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Yemen president, main opposition reach deal, but protests to go on

Arab World Materials 18 May 2011 16:49
Protesters in Yemen said Wednesday they would continue their demonstrations, despite the president and the country's main opposition coalition reportedly agreeing to sign a Gulf-brokered deal to end months of political standoff.
Yemen president, main opposition reach deal, but protests to go on

Protesters in Yemen said Wednesday they would continue their demonstrations, despite the president and the country's main opposition coalition reportedly agreeing to sign a Gulf-brokered deal to end months of political standoff, DPA reported.

Broadcaster Al Arabiya reported that President Ali Abdullah Saleh and the opposition Joint Meeting Parties(JMP) agreed to the Gulf Cooperation Council(GCC) deal. But a date for the signing was not set.

Previously, the JMP said it would sign the deal, but Saleh continued to backtrack for weeks on finally signing it.

The Yemeni president, who has held power for 32 years, had said he would sign the deal while at the same time insisting on a constitutional transition that would allow him to stay in office until his term ends in 2013.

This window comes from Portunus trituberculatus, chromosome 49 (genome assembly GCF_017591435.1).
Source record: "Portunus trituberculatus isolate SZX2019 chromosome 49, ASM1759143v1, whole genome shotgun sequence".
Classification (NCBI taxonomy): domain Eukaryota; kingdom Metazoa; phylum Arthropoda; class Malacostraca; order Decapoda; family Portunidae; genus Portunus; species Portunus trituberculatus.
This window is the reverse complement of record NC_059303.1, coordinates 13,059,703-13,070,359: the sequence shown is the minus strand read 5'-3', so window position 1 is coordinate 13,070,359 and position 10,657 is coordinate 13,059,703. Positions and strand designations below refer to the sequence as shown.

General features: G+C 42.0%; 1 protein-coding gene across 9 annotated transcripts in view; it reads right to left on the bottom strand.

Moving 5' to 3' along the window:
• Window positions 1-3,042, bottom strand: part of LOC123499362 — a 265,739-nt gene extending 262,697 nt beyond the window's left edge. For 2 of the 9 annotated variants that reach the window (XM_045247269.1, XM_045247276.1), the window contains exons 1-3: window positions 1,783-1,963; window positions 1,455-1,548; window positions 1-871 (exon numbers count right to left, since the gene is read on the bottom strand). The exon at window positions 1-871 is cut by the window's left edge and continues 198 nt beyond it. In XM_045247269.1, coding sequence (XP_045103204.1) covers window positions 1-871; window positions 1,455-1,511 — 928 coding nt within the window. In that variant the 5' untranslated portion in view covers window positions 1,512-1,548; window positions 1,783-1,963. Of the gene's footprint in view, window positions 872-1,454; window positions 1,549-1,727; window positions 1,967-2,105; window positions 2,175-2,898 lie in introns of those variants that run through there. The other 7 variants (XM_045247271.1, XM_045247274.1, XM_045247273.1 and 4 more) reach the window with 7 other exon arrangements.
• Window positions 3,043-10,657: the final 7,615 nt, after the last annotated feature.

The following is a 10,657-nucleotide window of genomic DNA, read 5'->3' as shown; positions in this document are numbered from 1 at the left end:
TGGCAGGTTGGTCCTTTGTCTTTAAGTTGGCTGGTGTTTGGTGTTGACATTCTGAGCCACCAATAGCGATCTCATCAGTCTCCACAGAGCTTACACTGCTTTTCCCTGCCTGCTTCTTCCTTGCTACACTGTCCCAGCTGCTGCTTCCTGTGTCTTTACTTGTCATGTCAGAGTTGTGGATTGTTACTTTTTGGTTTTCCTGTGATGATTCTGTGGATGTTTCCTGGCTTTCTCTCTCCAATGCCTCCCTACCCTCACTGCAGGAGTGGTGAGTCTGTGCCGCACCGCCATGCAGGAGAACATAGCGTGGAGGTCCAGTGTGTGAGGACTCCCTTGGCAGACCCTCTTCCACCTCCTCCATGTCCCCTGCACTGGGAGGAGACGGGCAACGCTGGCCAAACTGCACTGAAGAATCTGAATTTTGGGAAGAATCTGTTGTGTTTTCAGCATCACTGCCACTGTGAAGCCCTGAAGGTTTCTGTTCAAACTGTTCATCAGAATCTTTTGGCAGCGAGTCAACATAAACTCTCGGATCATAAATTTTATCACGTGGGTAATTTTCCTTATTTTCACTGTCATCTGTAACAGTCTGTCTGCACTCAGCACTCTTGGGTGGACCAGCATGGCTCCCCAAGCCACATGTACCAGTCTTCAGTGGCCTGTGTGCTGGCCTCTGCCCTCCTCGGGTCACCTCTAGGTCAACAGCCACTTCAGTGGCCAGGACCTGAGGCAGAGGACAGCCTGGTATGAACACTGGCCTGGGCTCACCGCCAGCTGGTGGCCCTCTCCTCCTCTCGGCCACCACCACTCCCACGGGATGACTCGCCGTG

According to opposition activist Shatha al-Harazi, people on the streets of Yemen reject the deal, which stipulates that Saleh should transfer power to his vice president within 30 days of signing it. Presidential elections would take place after 60 days.

Under the proposal, Saleh would also be guaranteed immunity from legal prosecution and remains head of the ruling party.

"The number of people killed and the attacks on protesters since the deal was announced has made people reject it even more," said al-Harazi. "However, if the situation persists as is, the country will spiral out of control."

Al-Harazi said the only solution is that Saleh and his regime officials be tried after he immediately steps down.

"The point is not for Saleh to step down so his vice president takes over. What matters is that we must have faith and trust our leader," she said.

With over 140 people killed since protests began in January, according to rights groups and medics, al-Harazi said demonstrators demanding reforms, freedom and a new government face an uphill struggle.

"The army has not been on the people's side, despite some defections," she said.

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